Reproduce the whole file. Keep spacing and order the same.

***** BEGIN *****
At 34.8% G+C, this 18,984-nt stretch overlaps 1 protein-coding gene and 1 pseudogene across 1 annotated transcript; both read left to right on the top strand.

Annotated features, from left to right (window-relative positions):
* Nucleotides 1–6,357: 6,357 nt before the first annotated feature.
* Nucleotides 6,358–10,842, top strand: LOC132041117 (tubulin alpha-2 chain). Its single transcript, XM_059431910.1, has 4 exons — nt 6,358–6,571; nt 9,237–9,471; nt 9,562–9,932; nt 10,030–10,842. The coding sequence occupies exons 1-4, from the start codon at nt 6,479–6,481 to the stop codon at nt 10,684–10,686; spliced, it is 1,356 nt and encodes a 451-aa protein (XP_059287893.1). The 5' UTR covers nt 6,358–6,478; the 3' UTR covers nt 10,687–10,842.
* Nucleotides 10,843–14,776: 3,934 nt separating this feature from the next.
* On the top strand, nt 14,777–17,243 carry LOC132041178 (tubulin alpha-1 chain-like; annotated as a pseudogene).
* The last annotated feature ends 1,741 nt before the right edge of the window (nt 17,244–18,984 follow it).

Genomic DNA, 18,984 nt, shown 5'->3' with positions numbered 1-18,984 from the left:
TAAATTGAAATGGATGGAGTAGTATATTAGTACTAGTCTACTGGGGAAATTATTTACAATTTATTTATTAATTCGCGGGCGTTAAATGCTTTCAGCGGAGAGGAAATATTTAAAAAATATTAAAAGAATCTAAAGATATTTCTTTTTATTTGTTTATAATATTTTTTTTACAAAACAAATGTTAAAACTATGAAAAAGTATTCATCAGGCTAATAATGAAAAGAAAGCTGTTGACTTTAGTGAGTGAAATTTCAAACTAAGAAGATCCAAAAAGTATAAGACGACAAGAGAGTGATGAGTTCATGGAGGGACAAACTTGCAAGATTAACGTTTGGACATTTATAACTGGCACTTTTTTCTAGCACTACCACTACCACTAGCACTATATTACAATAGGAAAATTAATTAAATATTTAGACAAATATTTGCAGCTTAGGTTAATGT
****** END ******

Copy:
At 34.8% G+C, this 18,984-nt stretch overlaps 1 protein-coding gene and 1 pseudogene across 1 annotated transcript; both read left to right on the top strand.

Annotated features, from left to right (window-relative positions):
* Nucleotides 1–6,357: 6,357 nt before the first annotated feature.
* Nucleotides 6,358–10,842, top strand: LOC132041117 (tubulin alpha-2 chain). Its single transcript, XM_059431910.1, has 4 exons — nt 6,358–6,571; nt 9,237–9,471; nt 9,562–9,932; nt 10,030–10,842. The coding sequence occupies exons 1-4, from the start codon at nt 6,479–6,481 to the stop codon at nt 10,684–10,686; spliced, it is 1,356 nt and encodes a 451-aa protein (XP_059287893.1). The 5' UTR covers nt 6,358–6,478; the 3' UTR covers nt 10,687–10,842.
* Nucleotides 10,843–14,776: 3,934 nt separating this feature from the next.
* On the top strand, nt 14,777–17,243 carry LOC132041178 (tubulin alpha-1 chain-like; annotated as a pseudogene).
* The last annotated feature ends 1,741 nt before the right edge of the window (nt 17,244–18,984 follow it).

Genomic DNA, 18,984 nt, shown 5'->3' with positions numbered 1-18,984 from the left:
TAAATTGAAATGGATGGAGTAGTATATTAGTACTAGTCTACTGGGGAAATTATTTACAATTTATTTATTAATTCGCGGGCGTTAAATGCTTTCAGCGGAGAGGAAATATTTAAAAAATATTAAAAGAATCTAAAGATATTTCTTTTTATTTGTTTATAATATTTTTTTTACAAAACAAATGTTAAAACTATGAAAAAGTATTCATCAGGCTAATAATGAAAAGAAAGCTGTTGACTTTAGTGAGTGAAATTTCAAACTAAGAAGATCCAAAAAGTATAAGACGACAAGAGAGTGATGAGTTCATGGAGGGACAAACTTGCAAGATTAACGTTTGGACATTTATAACTGGCACTTTTTTCTAGCACTACCACTACCACTAGCACTATATTACAATAGGAAAATTAATTAAATATTTAGACAAATATTTGCAGCTTAGGTTAATGT